They coulda been a contender
. They coulda been somebody more original, instead of being imitations of Marlon Brando
, which is who they are not.
A Mumbling Brando will tend to speak in a hesitant drawl, with a few non-verbal grunts thrown in.
- Alan Moore was sure to include a caricature◊ of Marlon◊ in DR And Quinch Go to Hollywood.
- Done in MAD's parody of "The Godfather" ("The Odd Father") where someone says: "I can't believe it's Brando." Brando then mumbles, whereupon the other character: "NOW I believe it's him..."
- Stan Freberg's parody cover of "Sh-Boom" has a Brando-alike with an assistant named Stella telling the singers to mumble like he does, since rhythm and blues numbers are supposed to have Indecipherable Lyrics. It ends with a Stella Scream.
- In Bells Are Ringing, Blake Barton is an aspiring actor who talks like this all the time. Ella finds him in a whole Malt Shop filled with Brando imitators lounging around in motorcycle jackets and jeans. She herself enters this place with a leather jacket, flat shoes, and a bunch of marbles which she keeps in her mouth just long enough to introduce herself with a Stanley Kowalski-like cry of "Hey, Fellaaaa!" Her message for Blake is to stop mumbling and buy a suit if he wants to get the part.
- The Squidfather in Freddi Fish and the Case of the Missing Kelp Seeds is very similar to the Godpidgeon below.
- The Godpigeon from the Goodfeathers segments on Animaniacs; he actually requires a translator (Or, in the shorts when a translator isn't around when he's talking, subtitles).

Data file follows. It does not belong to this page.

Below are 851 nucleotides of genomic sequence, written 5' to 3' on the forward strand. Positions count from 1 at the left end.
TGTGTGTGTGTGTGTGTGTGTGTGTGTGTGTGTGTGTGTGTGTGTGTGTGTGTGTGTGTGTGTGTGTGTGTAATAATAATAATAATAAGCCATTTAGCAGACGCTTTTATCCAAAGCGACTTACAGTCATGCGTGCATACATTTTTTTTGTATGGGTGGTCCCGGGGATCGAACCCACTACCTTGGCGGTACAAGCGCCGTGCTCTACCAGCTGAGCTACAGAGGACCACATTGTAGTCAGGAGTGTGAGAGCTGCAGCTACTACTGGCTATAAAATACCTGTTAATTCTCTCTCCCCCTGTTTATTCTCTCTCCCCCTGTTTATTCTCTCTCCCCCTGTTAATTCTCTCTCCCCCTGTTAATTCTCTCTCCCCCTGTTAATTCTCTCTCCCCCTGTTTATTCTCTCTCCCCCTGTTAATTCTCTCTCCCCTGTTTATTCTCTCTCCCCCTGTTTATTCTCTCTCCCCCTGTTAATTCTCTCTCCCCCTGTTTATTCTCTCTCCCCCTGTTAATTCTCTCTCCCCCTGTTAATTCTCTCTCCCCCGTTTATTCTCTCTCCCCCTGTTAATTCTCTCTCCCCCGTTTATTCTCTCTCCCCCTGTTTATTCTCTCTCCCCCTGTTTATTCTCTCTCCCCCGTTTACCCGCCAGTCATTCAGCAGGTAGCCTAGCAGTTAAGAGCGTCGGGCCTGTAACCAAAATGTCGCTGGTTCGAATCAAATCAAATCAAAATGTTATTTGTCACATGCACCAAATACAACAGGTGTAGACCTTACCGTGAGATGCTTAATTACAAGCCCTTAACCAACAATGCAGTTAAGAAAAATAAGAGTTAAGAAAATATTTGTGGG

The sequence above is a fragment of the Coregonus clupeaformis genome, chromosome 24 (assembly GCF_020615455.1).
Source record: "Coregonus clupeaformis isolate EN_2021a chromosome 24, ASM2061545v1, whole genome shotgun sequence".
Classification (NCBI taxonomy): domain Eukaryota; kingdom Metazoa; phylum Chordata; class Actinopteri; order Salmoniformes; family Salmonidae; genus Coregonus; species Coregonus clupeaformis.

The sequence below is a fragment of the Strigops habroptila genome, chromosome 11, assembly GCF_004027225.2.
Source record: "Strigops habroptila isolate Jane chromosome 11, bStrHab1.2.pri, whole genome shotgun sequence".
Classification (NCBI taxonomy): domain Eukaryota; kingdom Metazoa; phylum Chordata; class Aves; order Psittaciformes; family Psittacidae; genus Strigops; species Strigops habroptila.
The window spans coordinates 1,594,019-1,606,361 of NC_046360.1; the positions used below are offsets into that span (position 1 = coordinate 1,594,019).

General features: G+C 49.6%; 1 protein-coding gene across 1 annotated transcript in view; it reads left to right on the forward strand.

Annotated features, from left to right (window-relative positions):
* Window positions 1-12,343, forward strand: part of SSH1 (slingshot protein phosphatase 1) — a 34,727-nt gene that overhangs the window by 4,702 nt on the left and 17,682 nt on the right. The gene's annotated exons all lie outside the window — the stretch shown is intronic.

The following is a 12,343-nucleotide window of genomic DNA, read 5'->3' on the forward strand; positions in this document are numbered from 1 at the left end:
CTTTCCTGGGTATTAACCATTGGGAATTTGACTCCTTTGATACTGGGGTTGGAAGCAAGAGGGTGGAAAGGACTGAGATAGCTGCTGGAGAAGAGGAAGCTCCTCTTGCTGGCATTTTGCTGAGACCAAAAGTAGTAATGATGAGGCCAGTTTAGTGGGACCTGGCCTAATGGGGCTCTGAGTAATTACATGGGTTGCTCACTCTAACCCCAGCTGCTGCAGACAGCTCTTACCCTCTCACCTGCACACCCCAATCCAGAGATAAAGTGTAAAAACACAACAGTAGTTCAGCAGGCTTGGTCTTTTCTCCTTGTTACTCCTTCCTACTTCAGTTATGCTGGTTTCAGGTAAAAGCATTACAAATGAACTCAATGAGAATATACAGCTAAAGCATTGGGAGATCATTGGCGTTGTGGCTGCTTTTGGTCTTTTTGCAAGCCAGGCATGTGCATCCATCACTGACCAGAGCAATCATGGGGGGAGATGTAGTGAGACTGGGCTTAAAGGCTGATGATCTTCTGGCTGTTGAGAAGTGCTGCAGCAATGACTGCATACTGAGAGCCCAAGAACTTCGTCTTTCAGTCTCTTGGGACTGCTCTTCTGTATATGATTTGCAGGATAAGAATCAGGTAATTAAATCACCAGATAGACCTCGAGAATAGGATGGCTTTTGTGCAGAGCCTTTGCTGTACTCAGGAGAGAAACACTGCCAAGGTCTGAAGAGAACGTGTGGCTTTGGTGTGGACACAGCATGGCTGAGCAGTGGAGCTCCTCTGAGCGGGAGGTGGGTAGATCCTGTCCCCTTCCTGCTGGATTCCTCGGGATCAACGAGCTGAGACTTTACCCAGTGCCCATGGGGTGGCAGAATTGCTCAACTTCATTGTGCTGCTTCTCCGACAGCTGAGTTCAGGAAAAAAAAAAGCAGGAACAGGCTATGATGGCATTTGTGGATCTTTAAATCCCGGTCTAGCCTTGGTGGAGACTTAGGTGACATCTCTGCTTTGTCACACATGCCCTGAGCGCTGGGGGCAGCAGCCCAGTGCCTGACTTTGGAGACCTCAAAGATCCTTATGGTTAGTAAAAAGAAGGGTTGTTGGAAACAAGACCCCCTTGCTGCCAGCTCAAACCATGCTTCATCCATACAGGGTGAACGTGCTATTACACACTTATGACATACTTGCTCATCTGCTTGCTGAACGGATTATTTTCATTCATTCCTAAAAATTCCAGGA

- The Simpsons: Done in an episode where the Truckasaurus speaks in a Brando voice, only to be followed by a disclaimer: "voice of celebrity imitated".
- Any scene with Space Dad in Megamind, which spoofs Brando's role of Jor-El in Superman as well as the mumble.
- When Ren and Stimpy are stranded on a tropical island, Stimpy is befriended by a Brandoesque native (who at one point mumbles "ack, I swallowed a bug.")
- Pinky and the Brain depicts Napoleon in this manner, in a nod to Brando's role in the 1954 movie Desiree. He caps off returning to France with a Big Word Shout of JOSEPHINE!
- The Critic includes regular cameos by Brando, although he is not specifically named. His voice is impersonated by Maurice LaMarche in this style.
- Done for a No Celebrities Were Harmed version of Brando in the The Weekenders episode "Party Planning", where the girls obsess over a 1950's heartthrob actor named Nick Vance. His attractive "mysteriousness" comes entirely from the fact that he mumbles all of his lines, and nobody can understand a single word he says.